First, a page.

The London Stock Exchange has been working with British security services to investigate cyber attacks against it, that may have led to the postponement of a transfer to a new trading technology platform until February 14, according to a report in the Times of London.
Security officials in the United States also are investigating a cyber-attack on an American exchange, that the Times did not name. That attack was traced to Russia. "Unusual" trading patterns at New York and Chicago platforms also are under scrutiny, the news publisher said.
U.S. exchanges did not immediately comment on the Times report.
Possibly hacked was the London Stock Exchange’s new open source trading system, according to Computerworld UK.
This is a technology platform based on the Linux operating system and produced by Millenium IT, a company based in Sri Lanka that the LSE purchased.
The LSE has set February 14 as the new date to migrate its equities market to the new Millennium Exchange platform. In November, it blamed “human error” for a glitch in November.
The LSE initially planned to moved from the .Net-based Tradelect to the Millennium Exchange supplied by Sri Lanka-based Millennium IT on November 1, 2010. That timetable would have followed the migration of Turquoise, the LSE’s multilateral trading facility from another platform on October 4. Turquoise had been using a system supplied by Cinnober.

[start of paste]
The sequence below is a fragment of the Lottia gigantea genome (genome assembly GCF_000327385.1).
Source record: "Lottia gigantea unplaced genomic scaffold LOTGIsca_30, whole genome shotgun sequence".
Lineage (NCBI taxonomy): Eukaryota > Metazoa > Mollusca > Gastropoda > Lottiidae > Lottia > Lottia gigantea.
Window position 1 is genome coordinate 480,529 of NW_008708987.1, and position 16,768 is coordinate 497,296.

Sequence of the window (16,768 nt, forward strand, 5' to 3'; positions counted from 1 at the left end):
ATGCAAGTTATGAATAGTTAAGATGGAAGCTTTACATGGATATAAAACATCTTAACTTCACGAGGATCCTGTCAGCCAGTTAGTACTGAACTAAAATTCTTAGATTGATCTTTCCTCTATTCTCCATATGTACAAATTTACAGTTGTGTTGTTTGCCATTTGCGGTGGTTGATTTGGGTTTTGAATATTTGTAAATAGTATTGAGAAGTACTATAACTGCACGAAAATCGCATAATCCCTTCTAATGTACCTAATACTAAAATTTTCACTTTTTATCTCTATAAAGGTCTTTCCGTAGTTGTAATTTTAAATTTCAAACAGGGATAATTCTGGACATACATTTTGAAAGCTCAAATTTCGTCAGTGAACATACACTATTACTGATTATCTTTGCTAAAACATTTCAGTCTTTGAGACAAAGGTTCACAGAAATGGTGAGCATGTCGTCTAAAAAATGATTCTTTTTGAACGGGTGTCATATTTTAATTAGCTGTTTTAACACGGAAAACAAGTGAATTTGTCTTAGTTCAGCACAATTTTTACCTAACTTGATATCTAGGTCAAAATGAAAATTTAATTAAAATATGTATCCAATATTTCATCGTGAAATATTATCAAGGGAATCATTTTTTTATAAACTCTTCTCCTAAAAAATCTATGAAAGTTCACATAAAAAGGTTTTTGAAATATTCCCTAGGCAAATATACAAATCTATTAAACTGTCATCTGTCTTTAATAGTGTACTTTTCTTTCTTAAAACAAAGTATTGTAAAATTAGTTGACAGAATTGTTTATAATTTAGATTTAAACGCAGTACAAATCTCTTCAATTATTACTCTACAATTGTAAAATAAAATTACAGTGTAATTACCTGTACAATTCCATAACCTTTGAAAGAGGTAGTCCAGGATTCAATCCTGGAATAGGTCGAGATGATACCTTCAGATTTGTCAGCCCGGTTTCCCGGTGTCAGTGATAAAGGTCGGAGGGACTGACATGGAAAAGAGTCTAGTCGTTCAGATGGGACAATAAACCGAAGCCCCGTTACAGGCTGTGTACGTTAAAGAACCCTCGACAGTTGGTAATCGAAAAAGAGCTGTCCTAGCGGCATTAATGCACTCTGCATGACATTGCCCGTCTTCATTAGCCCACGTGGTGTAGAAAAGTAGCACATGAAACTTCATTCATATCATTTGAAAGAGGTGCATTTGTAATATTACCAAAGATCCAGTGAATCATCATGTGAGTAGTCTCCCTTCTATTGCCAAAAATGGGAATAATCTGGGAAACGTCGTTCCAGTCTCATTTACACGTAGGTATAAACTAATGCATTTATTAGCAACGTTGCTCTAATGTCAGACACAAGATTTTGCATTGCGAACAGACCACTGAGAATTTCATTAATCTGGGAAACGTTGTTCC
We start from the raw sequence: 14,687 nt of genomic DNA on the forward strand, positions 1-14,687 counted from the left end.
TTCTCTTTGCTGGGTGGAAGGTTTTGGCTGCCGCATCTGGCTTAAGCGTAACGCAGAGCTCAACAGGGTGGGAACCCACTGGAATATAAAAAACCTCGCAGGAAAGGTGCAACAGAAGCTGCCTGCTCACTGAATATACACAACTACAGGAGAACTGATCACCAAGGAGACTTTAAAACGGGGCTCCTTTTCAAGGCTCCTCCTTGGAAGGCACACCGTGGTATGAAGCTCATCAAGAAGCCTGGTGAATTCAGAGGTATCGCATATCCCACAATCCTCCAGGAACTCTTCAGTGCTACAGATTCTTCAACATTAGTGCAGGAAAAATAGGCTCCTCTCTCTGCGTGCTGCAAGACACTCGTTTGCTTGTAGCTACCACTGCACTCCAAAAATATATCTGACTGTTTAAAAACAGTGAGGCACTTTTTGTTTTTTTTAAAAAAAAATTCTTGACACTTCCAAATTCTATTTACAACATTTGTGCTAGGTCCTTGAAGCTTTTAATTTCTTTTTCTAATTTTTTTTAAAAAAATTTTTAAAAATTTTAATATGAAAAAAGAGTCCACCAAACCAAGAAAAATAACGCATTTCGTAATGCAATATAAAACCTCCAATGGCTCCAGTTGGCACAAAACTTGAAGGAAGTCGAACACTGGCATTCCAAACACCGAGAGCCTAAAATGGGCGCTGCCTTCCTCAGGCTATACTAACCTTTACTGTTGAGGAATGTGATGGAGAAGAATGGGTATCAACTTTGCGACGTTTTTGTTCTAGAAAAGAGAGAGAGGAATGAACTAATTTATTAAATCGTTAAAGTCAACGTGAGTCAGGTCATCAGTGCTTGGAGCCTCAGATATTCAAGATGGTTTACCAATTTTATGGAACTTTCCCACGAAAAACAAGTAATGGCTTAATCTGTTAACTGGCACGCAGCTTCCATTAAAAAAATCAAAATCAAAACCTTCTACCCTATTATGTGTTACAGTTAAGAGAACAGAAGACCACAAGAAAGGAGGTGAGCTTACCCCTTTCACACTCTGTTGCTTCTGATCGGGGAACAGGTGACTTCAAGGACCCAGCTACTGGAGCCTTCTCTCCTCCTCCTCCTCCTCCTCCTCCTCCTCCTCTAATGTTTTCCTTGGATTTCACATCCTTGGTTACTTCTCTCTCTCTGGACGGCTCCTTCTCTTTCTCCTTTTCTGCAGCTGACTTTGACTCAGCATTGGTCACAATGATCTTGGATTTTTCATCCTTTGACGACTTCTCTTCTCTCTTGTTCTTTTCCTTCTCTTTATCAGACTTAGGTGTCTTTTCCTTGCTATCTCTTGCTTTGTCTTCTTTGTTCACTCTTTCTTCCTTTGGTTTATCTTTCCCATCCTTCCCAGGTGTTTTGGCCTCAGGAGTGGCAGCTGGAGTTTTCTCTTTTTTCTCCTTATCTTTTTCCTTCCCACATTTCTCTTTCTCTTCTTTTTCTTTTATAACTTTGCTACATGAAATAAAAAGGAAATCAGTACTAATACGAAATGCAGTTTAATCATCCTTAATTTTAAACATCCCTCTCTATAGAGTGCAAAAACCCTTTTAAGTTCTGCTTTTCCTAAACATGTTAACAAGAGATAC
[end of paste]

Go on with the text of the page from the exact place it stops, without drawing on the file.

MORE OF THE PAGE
The LSE then decided to delay the move for its equities market by two weeks and during the first week using the Millennium Exchange platform, Turquoise experienced a network glitch which delayed opening of trading on October 5 by about two hours.
On November 2, Turquoise experienced yet more problems when customers were disconnected under so-called “suspicious circumstances.” At that time the LSE said that the migration of its main market would then be delayed until 2011 while it investigated the matter further.
The exchange has said its internal investigation into last November's trading disruption on Turquoise has been concluded. “The investigation found the incident was the result of human error and the incident has now been closed,” said the LSE in a statement.
Unlike US exchanges, the LSE platform is not based on the internet, and therefore is less vulnerable to general cyber attacks, Computerworld UK said. However, cyber attacks on exchanges are becoming more advanced, according to security experts, and this poses new threats.
The LSE declined to comment on the events, ongoing investigations or possible motives for any attacks, the publication said.
The new Linux system, based in a C++ environment, is already live on the LSE’s Turquoise dark pool.
Dress rehearsals for the LSE's switchover are planned for the next two weekends.
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